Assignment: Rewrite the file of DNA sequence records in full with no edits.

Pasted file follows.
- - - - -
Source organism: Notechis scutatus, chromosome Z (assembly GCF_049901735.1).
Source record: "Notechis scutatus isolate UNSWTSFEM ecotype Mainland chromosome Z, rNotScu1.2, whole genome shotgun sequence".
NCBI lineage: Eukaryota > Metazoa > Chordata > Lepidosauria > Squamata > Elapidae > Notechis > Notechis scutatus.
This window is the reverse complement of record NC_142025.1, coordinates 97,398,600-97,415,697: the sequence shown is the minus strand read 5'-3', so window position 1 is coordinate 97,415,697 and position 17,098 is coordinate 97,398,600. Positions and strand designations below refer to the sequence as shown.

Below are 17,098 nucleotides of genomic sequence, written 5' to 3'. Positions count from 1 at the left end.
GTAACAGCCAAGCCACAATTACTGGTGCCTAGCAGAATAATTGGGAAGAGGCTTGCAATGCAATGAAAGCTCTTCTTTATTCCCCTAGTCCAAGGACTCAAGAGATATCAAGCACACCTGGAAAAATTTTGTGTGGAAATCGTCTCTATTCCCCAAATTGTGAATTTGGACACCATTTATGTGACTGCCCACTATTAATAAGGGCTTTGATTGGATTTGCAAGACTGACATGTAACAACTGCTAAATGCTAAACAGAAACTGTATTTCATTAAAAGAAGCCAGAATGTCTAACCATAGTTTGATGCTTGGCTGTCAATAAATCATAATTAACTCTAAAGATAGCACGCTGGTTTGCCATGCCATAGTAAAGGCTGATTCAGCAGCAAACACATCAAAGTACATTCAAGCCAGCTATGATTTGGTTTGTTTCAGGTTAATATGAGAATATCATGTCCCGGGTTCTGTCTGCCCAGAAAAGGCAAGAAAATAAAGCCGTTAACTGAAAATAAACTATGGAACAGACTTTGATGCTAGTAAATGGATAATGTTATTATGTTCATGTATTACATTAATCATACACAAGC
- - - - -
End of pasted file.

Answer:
Source organism: Notechis scutatus, chromosome Z (assembly GCF_049901735.1).
Source record: "Notechis scutatus isolate UNSWTSFEM ecotype Mainland chromosome Z, rNotScu1.2, whole genome shotgun sequence".
NCBI lineage: Eukaryota > Metazoa > Chordata > Lepidosauria > Squamata > Elapidae > Notechis > Notechis scutatus.
This window is the reverse complement of record NC_142025.1, coordinates 97,398,600-97,415,697: the sequence shown is the minus strand read 5'-3', so window position 1 is coordinate 97,415,697 and position 17,098 is coordinate 97,398,600. Positions and strand designations below refer to the sequence as shown.

Below are 17,098 nucleotides of genomic sequence, written 5' to 3'. Positions count from 1 at the left end.
GTAACAGCCAAGCCACAATTACTGGTGCCTAGCAGAATAATTGGGAAGAGGCTTGCAATGCAATGAAAGCTCTTCTTTATTCCCCTAGTCCAAGGACTCAAGAGATATCAAGCACACCTGGAAAAATTTTGTGTGGAAATCGTCTCTATTCCCCAAATTGTGAATTTGGACACCATTTATGTGACTGCCCACTATTAATAAGGGCTTTGATTGGATTTGCAAGACTGACATGTAACAACTGCTAAATGCTAAACAGAAACTGTATTTCATTAAAAGAAGCCAGAATGTCTAACCATAGTTTGATGCTTGGCTGTCAATAAATCATAATTAACTCTAAAGATAGCACGCTGGTTTGCCATGCCATAGTAAAGGCTGATTCAGCAGCAAACACATCAAAGTACATTCAAGCCAGCTATGATTTGGTTTGTTTCAGGTTAATATGAGAATATCATGTCCCGGGTTCTGTCTGCCCAGAAAAGGCAAGAAAATAAAGCCGTTAACTGAAAATAAACTATGGAACAGACTTTGATGCTAGTAAATGGATAATGTTATTATGTTCATGTATTACATTAATCATACACAAGC